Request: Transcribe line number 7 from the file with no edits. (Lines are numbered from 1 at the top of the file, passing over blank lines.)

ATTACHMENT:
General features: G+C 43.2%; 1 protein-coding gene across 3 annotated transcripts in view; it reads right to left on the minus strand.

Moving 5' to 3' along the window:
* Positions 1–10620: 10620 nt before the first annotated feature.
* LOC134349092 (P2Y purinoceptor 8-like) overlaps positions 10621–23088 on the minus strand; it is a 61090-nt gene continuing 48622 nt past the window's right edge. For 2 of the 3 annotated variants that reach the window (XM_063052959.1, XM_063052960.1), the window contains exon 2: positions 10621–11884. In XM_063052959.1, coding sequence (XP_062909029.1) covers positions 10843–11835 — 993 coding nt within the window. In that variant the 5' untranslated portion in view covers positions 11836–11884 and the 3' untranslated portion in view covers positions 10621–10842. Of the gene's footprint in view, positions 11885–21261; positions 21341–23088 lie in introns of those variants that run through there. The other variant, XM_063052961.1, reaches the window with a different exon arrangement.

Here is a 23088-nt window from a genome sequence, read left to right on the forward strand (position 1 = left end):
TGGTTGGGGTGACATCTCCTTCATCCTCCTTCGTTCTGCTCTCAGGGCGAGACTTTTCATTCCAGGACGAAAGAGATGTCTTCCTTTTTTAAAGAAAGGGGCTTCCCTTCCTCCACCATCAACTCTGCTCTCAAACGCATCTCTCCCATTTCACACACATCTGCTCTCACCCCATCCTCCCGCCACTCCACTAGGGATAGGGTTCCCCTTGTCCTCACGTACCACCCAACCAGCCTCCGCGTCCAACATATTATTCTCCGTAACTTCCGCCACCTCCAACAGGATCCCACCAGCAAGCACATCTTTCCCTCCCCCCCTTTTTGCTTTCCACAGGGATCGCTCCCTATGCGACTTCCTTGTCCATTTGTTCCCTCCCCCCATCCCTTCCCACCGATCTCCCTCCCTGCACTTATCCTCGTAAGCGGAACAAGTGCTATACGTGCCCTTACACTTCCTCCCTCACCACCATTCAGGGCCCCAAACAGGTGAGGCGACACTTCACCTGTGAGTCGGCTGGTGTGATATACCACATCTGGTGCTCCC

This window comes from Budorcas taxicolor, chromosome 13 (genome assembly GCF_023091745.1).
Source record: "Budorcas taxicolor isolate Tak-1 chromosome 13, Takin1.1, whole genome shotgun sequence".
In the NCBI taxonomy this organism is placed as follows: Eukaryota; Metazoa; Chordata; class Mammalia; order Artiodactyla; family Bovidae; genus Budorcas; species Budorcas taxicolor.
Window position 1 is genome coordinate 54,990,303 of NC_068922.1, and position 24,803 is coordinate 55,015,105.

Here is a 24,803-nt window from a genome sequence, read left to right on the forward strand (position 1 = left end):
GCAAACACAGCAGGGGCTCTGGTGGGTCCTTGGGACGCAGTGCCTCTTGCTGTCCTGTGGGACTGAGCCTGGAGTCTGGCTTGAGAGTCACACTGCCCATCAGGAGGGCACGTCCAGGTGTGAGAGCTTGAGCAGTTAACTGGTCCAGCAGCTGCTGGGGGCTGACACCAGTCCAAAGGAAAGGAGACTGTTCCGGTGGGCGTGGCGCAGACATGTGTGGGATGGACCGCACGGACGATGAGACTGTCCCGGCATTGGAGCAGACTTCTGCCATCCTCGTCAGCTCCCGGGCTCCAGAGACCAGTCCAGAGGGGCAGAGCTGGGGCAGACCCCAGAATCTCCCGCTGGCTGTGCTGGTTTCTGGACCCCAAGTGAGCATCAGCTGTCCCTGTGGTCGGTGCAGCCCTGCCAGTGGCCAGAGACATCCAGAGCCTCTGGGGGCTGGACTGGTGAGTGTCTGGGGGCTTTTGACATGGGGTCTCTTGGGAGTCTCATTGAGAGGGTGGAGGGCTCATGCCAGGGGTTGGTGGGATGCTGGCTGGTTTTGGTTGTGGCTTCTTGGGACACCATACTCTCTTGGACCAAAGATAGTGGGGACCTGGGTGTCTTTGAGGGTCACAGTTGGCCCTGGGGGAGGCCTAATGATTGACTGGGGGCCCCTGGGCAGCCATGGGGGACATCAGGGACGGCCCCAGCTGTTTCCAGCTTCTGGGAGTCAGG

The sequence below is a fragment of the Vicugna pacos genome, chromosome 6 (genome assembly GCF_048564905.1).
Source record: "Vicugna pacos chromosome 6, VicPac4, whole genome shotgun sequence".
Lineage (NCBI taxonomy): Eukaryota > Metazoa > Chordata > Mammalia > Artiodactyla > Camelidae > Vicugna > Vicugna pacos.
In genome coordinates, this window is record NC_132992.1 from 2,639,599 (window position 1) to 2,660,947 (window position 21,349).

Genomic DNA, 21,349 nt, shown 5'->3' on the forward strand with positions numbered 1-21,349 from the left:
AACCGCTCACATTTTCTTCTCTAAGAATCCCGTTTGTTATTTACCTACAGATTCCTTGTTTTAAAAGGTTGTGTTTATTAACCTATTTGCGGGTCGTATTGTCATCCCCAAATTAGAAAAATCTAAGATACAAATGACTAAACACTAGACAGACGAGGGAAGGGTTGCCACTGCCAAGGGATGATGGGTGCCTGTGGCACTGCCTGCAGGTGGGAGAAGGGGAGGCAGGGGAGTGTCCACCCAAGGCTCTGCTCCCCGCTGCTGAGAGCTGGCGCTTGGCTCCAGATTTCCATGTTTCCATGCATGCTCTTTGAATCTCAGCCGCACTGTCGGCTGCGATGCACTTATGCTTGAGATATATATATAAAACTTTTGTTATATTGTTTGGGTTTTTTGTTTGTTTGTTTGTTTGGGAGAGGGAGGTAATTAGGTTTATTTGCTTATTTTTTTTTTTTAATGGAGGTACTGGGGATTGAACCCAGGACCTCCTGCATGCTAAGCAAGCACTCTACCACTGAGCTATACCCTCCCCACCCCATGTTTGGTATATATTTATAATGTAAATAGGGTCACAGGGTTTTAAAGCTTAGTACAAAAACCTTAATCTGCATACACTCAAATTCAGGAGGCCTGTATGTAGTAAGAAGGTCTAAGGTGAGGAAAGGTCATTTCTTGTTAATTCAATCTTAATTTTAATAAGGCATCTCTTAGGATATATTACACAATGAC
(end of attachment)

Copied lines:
This window comes from Budorcas taxicolor, chromosome 13 (genome assembly GCF_023091745.1).